Pat Arrowsmith – Freedom

From the 1969 Corgi anthology Doves For the 70s. Written by the imprisoned Pat Arrowsmith, she was an active socialist and peace campaigner.

(Holloway, Spring 1969)

Here at least, I thought,
I shall find freedom.
Here in prison all encumbrances
will be removed.
I shall be left without the burden of
possessions, responsibilities, relationships.
Alone and naked I shall feel
a fresh wind over my entire uncluttered body
blow each pore clear,
cooling and cleaning every crevice.

At last I shall know the relief of
simply obeying orders,
owning nothing,
caring for no-one,
being uncared for.

I shall sit content for hours on end
in a bare cell,
glad to be cut off from
things, people, commitments and the
confusing world outside.

But I was wrong.
There is no freedom here –
prison is the world in microcosm.

In my locker is a cache of valuables:
needle, cotton, nail-file, pencil.
My wages buy me fruit and biscuits which
I hoard and hide,
fearing they’ll get stolen.

Meticuously I arrange the flowers that
outside friends send in:
carefully decorate my cell with cut out pictures;
get flustered if I lose my mug or bucket.

I am no hermit from the outside world,
but strain through busy days to read
each item in the newspapers.
International problems follow me inside;
a prisoner is picked on – she is coloured.

Every evening I am forced to choose
between a range of recreations:
I may read or dance or take a bath,
go to class, play darts or
watch the news.

I am seldom on my own:
a geometry of love, hate, friendship
forms about me.
Someone calls my name,
enters my cell,
asks a favour,
makes some claim upon me.

And I marvel
as I lie alone at night
that this world is as complex as the other;
that even here in jail I am not free to
lose my freedom.

Pat Arrowsmith

The Harder They Come

The book reviewed by Vivien Goldman in NME, 25 October, 1980.

The Harder They Come
By Michael Thelwell
(Pluto press £2.95)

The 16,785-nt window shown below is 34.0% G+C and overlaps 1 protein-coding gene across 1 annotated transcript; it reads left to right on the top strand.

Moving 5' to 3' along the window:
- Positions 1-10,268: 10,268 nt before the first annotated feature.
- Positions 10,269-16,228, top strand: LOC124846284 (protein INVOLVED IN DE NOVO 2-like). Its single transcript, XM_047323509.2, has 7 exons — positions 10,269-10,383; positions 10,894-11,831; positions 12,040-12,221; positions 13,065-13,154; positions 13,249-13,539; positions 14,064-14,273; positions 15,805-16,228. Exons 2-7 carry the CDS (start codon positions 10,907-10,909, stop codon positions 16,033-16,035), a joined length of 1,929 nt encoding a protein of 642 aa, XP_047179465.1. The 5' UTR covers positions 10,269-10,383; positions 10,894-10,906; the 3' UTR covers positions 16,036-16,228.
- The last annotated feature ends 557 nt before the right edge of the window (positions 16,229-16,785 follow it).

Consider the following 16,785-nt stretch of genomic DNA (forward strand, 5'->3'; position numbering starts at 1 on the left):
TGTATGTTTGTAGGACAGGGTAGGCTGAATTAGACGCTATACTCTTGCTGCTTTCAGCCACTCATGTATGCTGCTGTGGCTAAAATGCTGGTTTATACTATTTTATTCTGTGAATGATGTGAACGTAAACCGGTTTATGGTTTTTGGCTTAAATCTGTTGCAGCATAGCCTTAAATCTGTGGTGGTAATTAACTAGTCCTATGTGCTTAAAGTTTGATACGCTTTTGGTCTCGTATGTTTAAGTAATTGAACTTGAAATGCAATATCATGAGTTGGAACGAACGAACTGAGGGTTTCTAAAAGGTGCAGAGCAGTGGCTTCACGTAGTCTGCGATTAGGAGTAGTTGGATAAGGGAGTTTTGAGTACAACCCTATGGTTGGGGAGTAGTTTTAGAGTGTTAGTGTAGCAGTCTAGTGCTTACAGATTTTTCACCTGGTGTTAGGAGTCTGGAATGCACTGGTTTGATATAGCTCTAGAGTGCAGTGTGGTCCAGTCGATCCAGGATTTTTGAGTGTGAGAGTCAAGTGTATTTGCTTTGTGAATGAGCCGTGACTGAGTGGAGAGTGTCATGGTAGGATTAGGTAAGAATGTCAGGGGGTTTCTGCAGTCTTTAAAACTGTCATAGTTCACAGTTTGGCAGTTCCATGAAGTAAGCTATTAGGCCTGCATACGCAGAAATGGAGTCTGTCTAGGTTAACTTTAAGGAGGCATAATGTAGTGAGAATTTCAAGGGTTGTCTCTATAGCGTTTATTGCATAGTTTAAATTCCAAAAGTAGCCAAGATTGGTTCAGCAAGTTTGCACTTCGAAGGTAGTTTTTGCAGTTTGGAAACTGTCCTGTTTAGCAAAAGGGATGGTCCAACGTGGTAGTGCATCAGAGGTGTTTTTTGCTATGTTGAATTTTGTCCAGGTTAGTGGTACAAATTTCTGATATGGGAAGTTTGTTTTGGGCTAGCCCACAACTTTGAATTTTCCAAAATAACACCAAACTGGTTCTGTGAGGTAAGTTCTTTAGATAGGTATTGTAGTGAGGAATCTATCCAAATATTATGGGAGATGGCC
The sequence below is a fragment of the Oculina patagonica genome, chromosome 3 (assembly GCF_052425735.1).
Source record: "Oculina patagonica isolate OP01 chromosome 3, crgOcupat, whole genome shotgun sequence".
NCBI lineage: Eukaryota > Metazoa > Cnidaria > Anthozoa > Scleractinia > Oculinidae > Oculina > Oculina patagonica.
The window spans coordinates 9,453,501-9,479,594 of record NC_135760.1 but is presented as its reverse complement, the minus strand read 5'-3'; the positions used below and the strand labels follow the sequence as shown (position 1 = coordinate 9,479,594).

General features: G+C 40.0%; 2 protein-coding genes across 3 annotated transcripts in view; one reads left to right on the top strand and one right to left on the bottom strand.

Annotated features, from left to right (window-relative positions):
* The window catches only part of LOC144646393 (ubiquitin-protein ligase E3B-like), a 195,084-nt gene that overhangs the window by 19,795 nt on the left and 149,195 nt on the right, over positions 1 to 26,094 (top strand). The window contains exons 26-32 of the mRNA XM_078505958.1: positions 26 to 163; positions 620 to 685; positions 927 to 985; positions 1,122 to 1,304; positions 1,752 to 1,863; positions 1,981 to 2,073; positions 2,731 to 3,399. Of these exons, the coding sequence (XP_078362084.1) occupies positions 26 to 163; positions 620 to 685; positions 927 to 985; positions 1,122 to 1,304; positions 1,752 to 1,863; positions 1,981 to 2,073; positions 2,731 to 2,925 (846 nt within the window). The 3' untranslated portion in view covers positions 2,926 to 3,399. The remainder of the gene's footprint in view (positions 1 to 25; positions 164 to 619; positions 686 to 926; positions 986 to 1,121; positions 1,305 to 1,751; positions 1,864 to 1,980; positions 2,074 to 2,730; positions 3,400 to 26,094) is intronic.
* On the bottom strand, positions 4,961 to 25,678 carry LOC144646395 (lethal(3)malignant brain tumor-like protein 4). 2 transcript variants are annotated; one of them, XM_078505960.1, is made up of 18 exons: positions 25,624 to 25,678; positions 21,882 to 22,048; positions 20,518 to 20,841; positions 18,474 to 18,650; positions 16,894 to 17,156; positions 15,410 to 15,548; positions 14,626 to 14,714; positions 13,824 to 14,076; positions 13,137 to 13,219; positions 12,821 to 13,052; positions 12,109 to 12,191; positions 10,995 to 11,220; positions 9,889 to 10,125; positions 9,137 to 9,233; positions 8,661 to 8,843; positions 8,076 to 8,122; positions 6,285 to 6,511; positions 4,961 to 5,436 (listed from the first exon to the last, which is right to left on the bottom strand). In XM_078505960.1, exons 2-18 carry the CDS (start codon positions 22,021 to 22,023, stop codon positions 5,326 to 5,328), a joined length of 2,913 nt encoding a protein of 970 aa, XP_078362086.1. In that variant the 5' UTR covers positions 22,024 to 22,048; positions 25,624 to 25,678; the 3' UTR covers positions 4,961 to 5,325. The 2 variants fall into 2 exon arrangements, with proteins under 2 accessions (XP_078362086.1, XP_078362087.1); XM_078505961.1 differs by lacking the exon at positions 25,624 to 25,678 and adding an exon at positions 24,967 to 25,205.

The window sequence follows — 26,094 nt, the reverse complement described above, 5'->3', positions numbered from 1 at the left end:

The movie that inspired this book refused to go away. It crept out, disappeared, then just when it seemed to have sunk without trace, it started turning up again, like that old war wound, nagging at the art houses and late-night fleapits of many nations. Perry Henzell’s film has true staying-power.
It defined Jamaica – and through the classic soundtrack album (barely audible in the film itself), reggae – to generation after generation; probably becasue of its uncanny accuracy.
Henzell may not have realised how acutely he pinpointed the runnings, in his adaption of True Story of ranki’ Rhygin, the country boy gone city who becomes enmeshed in the only available business, ganga. He’s a charismatic outlaw, toting his gun with as much aplomb as his snazzy thread, dodging cops and soldiers while his record rules the charts, women clinging to him intimately as sweat.
This incandescent transmutation of reality into wish-fulfilment into myth fired the spirit of Michael Thelwell, a teacher of Third World literature at the University of Massachusetts, as it affected many others. He wrote this big fat book to expunge the THTC germ that infected his blood, in the same way that Jean Rhys wrote her classic Wide Sargasso Sea when Bronte’s Jane Eyre stuck in her psyche. Like an oyster, she coated the irritant into a pearl. This is not, however, the book of the film.